Overwrought overstatements on race: In our view, Jonathan Chait got dunked in the pond on Sunday’s Harris-Perry program.
For background, see yesterday’s post.
That said, we weren’t crazy about the piece for which the professors tore Chait up. Here’s some reasons why:
Chait wrote a cover piece for New York magazine about—well, what the heck was his piece about? It appears beneath these headlines:
The Color of His PresidencyFrom that, we’ll guess that some editor wasn’t real clear about what Chait said either.
Optimists hoped Obama would usher in a new age of racial harmony. Pessimists feared a surge in racial strife. Neither was right. But what happened instead has been even more invidious.
We thought Chait’s piece was fuzzy, unclear, unlike his usual work. Here are a few objections:
As he starts, Chait sketches a dystopian vision of life in these United States in the age of Obama. This is what he sees:
CHAIT (4/9/14): Every Obama supporter believes deep down, or sometimes right on the surface, that the furious opposition marshaled against the first black president is a reaction to his race. Likewise, every Obama opponent believes with equal fervor that this is not only false but a smear concocted willfully to silence them.Does anyone really believe that? Is it true that every Obama supporter thinks those things about the opposition to the president? Is it true that every Obama opponent “believes with equal fervor” in the “smear” Chait describes?
Of course it isn’t true! It isn’t true that every supporter and every opponent sees the scene as Chait describes.
Chait describes “a bitter, irreconcilable enmity” involving every supporter and every opponent. Our advice: Chait should go take a walk on this lovely spring afternoon.
He should speak to the people he meets. It just isn’t like that out there!
Journalists get to overstate, but it probably isn’t a great idea to overstate about race, our most serious topic. That said, Chair overstates throughout his brief introductory section, culminating in this:
CHAIT: A different, unexpected racial argument has taken shape. Race, always the deepest and most volatile fault line in American history, has now become the primal grievance in our politics, the source of a narrative of persecution each side uses to make sense of the world. Liberals dwell in a world of paranoia of a white racism that has seeped out of American history in the Obama years and lurks everywhere, mostly undetectable. Conservatives dwell in a paranoia of their own, in which racism is used as a cudgel to delegitimize their core beliefs. And the horrible thing is that both of these forms of paranoia are right.In one way, we agree—we think there’s some very dumb talk about race occurring in certain precincts. But according to Chait, “liberals dwell in a world of paranoia of a white racism that has seeped out of American history in the Obama years.” Meanwhile, “conservatives dwell in a paranoia of their own.”
“Paranoia” is a strong term—and Chait then says that both groups are right in the beliefs he attributes to them! Question:
If someone is right in his view of the world, why would you call his view “paranoia?” And why is Chait so overwrought in his own view of the scene?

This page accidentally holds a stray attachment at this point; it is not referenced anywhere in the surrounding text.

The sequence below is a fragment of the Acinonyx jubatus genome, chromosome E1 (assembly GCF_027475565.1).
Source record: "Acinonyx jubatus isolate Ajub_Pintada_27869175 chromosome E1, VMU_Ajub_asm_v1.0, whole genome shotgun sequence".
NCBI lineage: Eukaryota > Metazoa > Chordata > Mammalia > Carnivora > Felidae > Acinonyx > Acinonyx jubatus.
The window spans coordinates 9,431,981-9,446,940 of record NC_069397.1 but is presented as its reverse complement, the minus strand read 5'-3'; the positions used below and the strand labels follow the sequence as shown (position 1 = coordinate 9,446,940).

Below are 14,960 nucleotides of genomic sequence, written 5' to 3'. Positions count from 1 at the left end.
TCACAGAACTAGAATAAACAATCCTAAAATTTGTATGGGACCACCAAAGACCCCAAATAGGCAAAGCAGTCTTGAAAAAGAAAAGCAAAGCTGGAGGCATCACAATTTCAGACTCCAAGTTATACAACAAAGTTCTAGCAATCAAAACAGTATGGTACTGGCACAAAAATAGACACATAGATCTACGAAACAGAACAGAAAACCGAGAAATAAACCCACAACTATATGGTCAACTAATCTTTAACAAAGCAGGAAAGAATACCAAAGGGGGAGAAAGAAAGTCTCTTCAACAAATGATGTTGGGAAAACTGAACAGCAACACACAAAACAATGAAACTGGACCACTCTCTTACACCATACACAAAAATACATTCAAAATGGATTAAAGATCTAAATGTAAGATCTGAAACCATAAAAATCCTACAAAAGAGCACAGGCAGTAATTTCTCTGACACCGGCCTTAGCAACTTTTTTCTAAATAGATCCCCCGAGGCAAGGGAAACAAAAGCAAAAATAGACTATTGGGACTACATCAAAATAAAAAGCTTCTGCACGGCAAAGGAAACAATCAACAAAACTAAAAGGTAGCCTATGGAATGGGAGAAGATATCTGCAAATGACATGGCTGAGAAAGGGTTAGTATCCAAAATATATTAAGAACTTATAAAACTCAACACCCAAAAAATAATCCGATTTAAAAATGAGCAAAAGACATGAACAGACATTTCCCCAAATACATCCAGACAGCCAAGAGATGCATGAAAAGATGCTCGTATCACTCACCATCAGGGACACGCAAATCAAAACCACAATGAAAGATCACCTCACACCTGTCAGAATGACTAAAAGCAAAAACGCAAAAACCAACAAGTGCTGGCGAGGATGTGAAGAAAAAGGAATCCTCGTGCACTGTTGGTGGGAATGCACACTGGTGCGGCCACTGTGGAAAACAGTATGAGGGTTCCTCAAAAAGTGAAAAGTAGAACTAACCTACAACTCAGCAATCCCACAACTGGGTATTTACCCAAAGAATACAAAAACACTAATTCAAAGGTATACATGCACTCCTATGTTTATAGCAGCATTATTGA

As we stated on Monday, we think Chait offers one important new observation in his much-discussed piece. He’s willing to cite some of the absurd race talk going on within his own tribe.
In our view, this whole piece could have been built around that important observation. Instead, Chait goes on a very long ramble, creating a great deal of confusion in the process.
What is the basic point of this piece? We have no clear idea. We never thought we’d agree with the claim that some liberal has engaged in “moral equivalence.” But that’s pretty much what Chait does in the paragraph we’ve quoted, where he makes puzzling overstatements about both tribal groups.
Do some conservatives sometimes “feel that racism is used as a cudgel to delegitimize their core beliefs?” Presumably, yes.
That said, are conservatives “living in a paranoia” about this? Are all conservatives in that state?
We don’t know why you’d say that.
Cable liberals sometimes say the darnedest things about race. That would have been a very good topic for Chait, a liberal, to explore.
It’s also true that academics have made all sorts of claims about so-called “racial resentment” within the conservative world. Presumably, Chait could have built a piece around those claims, though the parts of his piece which explore that topic are very poorly explained.
We thought Chait’s was overwrought, unclear, unlike his usual work. If we had a cable show, we’d have lots of questions about it.
That said, it seems to us it makes better sense to ask Chait about his piece than to stage a Salem witch trial, which is what happened on Harris-Perry’s program.
On that show, Chait was banished to the stocks while a gang of professors carped about various things he had said. For the vast bulk of the televised trial, he wasn’t allowed to defend or explain his piece. Largely for that reason, the complaints by the irate professors were about as useful as is normally the case with the cries of angry mobs.
We were puzzled by Chait’s piece. On Friday, we’ll offer one final complaint.
Tomorrow, though, we’ll look at the things the professors said as they dunked Chait in the pond.
In some ways, we agree with the professors. They were puzzled by certain parts of Chait’s piece which we ourselves have discussed.
Example: When they grumbled among themselves, Harris-Perry started with Chait’s remarks about “paranoia,” a place where we might have started. But she had Chait locked up in the stocks. For that reason, he couldn’t explain what he wrote.
We’d say the discourse suffered from his banishment. Few commentators will be at their best with the accused in the stocks, when they’ve reached the point where they feel inclined to exercise such power.